Fee, Fines, and Finding Economic Justice: Using the Self-Sufficiency Standard in the Courts to Counter the Imposition of Legal Financial Obligations on the Poor
Dr. Diana Pearce | Founder Emeritus, Center for Women’s Welfare
Stopped by the police for a broken tail light, Alicia was told that, unbeknownst to her, her driver’s license had been suspended. Briana had obtained an inexpensive cell phone, as required by the Child Welfare department, so that they could contact her to set up meetings with her children (and thus not lose custody permanently); but the court said if she could afford a cell phone, she could afford to pay court-imposed fines and fees, and ordered her to do so. Charles was found to have a small amount of marijuana in his possession. He was offered a choice – be charged with a felony (and possibly go to jail), or participate in a drug program and be “clean” for 90 days, and the charge would be dismissed. The program, however, would cost $1,000 plus $10-20 per random drug test (1-3 times per week).
These are just a few examples of how courts impose Legal Financial Obligations (LFOs), or fines and fees, without regard to an individual’s ability to pay. To fill revenue gaps worsened by the Great Recession, many courts increased charges for their “services” on defendants, most of whom are low income. The collection of revenue in policing systems leads to more arrests, harsher convictions, and higher charges, targeting low-income and BIPOC communities and reinforcing systemic and institutional racism.
In defense of court cases against the practice of LFO’s, the Self-Sufficiency Standard can help establish who has the ability to pay fees and fines, and who does not. If an individual’s income falls below the Standard, imposing LFOs will only further impoverish them, and threaten them with additional punishment, such as imprisonment or a license suspension. I have recently served as expert witness in four cases where I have been asked to establish the plaintiff’s ability to pay. I found that all the plaintiffs involved had incomes well below the Standard.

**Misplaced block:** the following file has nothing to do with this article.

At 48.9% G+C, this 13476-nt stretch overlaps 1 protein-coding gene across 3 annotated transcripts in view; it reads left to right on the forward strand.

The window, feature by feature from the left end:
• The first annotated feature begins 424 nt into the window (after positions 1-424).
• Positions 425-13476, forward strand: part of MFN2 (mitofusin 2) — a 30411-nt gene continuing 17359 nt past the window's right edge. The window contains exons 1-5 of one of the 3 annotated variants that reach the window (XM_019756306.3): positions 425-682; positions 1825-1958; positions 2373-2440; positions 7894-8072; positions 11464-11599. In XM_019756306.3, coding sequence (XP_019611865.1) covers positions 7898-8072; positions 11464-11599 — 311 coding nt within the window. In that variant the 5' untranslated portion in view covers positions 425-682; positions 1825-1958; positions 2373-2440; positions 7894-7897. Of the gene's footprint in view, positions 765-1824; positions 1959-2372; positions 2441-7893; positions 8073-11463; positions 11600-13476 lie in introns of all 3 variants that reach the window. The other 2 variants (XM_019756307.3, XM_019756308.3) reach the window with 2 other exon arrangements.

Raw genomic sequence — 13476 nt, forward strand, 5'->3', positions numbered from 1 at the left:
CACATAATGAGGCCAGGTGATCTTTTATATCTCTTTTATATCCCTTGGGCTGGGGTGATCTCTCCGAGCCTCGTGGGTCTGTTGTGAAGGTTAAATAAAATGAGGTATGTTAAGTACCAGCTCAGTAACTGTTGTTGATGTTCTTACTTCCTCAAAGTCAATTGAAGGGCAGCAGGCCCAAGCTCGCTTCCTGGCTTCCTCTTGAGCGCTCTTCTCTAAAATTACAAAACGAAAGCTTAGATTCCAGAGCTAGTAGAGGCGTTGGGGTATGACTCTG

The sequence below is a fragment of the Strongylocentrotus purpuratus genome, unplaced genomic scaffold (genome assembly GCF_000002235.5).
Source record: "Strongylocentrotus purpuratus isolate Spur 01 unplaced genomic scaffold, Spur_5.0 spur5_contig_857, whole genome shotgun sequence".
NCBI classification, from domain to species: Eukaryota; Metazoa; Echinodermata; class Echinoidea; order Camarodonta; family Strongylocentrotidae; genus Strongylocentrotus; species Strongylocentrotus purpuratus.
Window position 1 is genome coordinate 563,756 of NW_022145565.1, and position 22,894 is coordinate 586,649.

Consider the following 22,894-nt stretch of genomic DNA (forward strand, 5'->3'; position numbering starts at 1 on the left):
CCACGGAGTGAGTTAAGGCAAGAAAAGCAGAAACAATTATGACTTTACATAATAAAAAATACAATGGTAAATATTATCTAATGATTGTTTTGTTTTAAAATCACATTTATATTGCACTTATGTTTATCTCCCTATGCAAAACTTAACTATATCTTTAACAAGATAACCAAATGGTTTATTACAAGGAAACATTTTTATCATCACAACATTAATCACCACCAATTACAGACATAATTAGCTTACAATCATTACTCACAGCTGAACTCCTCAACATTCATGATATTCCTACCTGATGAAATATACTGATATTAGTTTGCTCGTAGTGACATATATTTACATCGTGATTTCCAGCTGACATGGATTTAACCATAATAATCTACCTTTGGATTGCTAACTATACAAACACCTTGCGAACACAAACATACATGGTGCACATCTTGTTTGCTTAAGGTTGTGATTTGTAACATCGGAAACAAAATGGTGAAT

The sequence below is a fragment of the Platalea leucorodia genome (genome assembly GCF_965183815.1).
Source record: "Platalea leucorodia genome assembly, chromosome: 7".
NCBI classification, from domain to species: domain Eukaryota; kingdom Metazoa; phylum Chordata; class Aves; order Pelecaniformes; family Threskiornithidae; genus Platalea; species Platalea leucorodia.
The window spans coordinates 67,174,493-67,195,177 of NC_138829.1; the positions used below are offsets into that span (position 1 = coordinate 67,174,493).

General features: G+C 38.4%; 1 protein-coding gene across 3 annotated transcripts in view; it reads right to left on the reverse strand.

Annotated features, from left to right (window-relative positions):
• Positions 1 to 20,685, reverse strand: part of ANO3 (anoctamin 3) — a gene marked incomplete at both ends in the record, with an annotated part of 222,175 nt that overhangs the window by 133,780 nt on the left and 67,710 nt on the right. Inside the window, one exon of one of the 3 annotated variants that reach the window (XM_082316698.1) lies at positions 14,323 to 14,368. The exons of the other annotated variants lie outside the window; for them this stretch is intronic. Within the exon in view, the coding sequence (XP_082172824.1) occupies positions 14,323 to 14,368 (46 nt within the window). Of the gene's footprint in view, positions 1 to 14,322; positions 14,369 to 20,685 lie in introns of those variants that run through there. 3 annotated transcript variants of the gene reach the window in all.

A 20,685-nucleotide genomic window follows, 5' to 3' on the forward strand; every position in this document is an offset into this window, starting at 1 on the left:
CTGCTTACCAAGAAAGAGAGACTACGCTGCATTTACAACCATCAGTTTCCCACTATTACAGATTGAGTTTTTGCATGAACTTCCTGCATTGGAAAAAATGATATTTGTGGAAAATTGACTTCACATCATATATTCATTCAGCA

Washington State is at the center of unjust LFO practices as some local courts funding themselves primarily through LFOs. In Wakefield v. Benton County, the plaintiff, Briana, as described above, was ordered to pay the court because she could “afford” a cell phone. Even as a single person, her income was inadequate to meet her basic needs, much less pay the court. Courts, however, can threaten plaintiffs with arrests or jail time if they remain unable to pay. In the Seattle Municipal Court, Black individuals have the highest likelihood of incarceration following unpaid LFOs, sometimes as great as a 26% risk for a $175 fee.
In Virginia, driver’s licenses get suspended without notice after 40 days of nonpayment of court-ordered fees and fines. Approximately one-third of Virginia’s drivers had suspended licenses, many who were unaware until they were stopped for some other infraction. These suspensions also disproportionately impact BIPOC individuals, with Black drivers comprising more than 80% of license suspensions in Washington, D.C. from 2011-2016. One plaintiff had even been unable to accept a promotion because the job’s duties required an active driver’s license.
I am involved in several other cases where I use the Standard to argue that jailing people, or suspending their driver’s licenses, for nonpayment of LFOs is unjust. There are a range of groups bringing cases, including the ACLU, the Civil Rights Corps, the Consumer Law Center, and local legal services, and some legislation has been passed barring the collection of LFOs if unable to pay. In Washington State, for example, HB1412 would provide relief to people without an ability to pay their LFO. If you are interested in learning more, or initiating litigation, please contact us at email@example.com, we may be able to refer you to legal resources to bring cases using the Standard to promote economic and racial justice in the court systems.
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